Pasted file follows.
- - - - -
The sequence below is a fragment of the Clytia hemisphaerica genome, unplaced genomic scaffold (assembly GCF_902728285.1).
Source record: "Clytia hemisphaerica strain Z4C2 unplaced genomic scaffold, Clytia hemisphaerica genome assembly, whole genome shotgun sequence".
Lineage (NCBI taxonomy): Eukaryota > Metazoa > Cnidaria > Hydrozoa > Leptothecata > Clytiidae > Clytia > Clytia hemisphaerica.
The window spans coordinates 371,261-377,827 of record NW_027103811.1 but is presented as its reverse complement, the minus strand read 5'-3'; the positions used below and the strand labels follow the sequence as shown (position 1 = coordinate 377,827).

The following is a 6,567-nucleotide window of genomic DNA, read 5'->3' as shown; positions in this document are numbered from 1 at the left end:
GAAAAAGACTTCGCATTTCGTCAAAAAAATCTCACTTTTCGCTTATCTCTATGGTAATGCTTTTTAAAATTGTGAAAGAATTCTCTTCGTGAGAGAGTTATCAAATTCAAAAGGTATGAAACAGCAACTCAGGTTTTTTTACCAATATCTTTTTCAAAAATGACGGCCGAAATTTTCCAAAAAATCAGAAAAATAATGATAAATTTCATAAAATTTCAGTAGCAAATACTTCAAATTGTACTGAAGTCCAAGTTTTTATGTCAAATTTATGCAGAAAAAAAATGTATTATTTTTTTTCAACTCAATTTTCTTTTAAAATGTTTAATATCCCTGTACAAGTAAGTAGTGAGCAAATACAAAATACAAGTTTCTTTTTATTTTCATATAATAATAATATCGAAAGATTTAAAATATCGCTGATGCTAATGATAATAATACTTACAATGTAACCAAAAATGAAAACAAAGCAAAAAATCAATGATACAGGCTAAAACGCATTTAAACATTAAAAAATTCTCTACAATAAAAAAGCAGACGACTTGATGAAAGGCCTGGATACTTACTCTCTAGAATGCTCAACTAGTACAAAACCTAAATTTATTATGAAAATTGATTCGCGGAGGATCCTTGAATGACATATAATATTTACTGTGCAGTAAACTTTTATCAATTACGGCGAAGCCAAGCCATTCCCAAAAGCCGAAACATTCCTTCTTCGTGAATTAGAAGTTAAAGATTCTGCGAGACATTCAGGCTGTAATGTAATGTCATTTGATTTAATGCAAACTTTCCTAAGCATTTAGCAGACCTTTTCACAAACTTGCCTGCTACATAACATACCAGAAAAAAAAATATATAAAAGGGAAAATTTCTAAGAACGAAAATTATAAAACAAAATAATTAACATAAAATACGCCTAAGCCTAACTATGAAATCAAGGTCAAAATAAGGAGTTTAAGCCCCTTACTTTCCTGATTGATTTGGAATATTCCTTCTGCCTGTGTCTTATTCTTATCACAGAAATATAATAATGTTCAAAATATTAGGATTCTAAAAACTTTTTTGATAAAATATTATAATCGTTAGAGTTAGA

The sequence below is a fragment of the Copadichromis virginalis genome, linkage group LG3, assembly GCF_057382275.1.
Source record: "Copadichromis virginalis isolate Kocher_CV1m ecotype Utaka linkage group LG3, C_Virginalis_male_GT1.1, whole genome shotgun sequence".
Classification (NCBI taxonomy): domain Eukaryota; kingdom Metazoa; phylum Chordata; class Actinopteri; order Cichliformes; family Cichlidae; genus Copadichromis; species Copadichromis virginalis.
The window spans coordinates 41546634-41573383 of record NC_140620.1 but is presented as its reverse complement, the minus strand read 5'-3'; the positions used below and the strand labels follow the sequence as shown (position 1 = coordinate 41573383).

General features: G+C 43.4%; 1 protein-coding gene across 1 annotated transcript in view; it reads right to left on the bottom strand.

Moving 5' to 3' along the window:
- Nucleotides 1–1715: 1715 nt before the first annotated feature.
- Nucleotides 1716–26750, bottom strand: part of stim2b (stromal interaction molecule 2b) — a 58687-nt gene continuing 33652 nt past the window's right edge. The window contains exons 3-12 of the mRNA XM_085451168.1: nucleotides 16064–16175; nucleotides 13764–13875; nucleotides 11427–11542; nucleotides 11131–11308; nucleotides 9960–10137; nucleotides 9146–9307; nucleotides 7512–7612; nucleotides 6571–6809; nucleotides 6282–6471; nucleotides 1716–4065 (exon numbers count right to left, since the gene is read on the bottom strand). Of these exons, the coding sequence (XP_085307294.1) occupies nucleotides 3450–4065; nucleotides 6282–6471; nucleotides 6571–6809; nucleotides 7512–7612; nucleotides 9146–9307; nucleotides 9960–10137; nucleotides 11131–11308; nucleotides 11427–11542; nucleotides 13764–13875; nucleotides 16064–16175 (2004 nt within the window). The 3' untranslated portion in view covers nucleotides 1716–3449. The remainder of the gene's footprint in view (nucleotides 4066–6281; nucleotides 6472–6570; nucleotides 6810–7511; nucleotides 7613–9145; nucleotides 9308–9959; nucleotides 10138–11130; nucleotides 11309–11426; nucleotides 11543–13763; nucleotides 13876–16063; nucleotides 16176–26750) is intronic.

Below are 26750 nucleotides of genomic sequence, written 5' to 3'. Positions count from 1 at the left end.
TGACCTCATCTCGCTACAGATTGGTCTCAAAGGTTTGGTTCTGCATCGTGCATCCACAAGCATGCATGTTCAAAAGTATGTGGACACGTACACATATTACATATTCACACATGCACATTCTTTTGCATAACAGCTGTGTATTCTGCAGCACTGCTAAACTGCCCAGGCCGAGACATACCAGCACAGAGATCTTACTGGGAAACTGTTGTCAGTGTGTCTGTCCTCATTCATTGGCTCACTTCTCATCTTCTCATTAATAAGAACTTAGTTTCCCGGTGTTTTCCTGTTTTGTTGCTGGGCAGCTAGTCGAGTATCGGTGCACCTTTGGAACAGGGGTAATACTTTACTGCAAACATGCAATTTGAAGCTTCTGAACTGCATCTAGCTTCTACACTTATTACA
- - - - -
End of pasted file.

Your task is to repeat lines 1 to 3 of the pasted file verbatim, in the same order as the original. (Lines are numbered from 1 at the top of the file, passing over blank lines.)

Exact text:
The sequence below is a fragment of the Clytia hemisphaerica genome, unplaced genomic scaffold (assembly GCF_902728285.1).
Source record: "Clytia hemisphaerica strain Z4C2 unplaced genomic scaffold, Clytia hemisphaerica genome assembly, whole genome shotgun sequence".
Lineage (NCBI taxonomy): Eukaryota > Metazoa > Cnidaria > Hydrozoa > Leptothecata > Clytiidae > Clytia > Clytia hemisphaerica.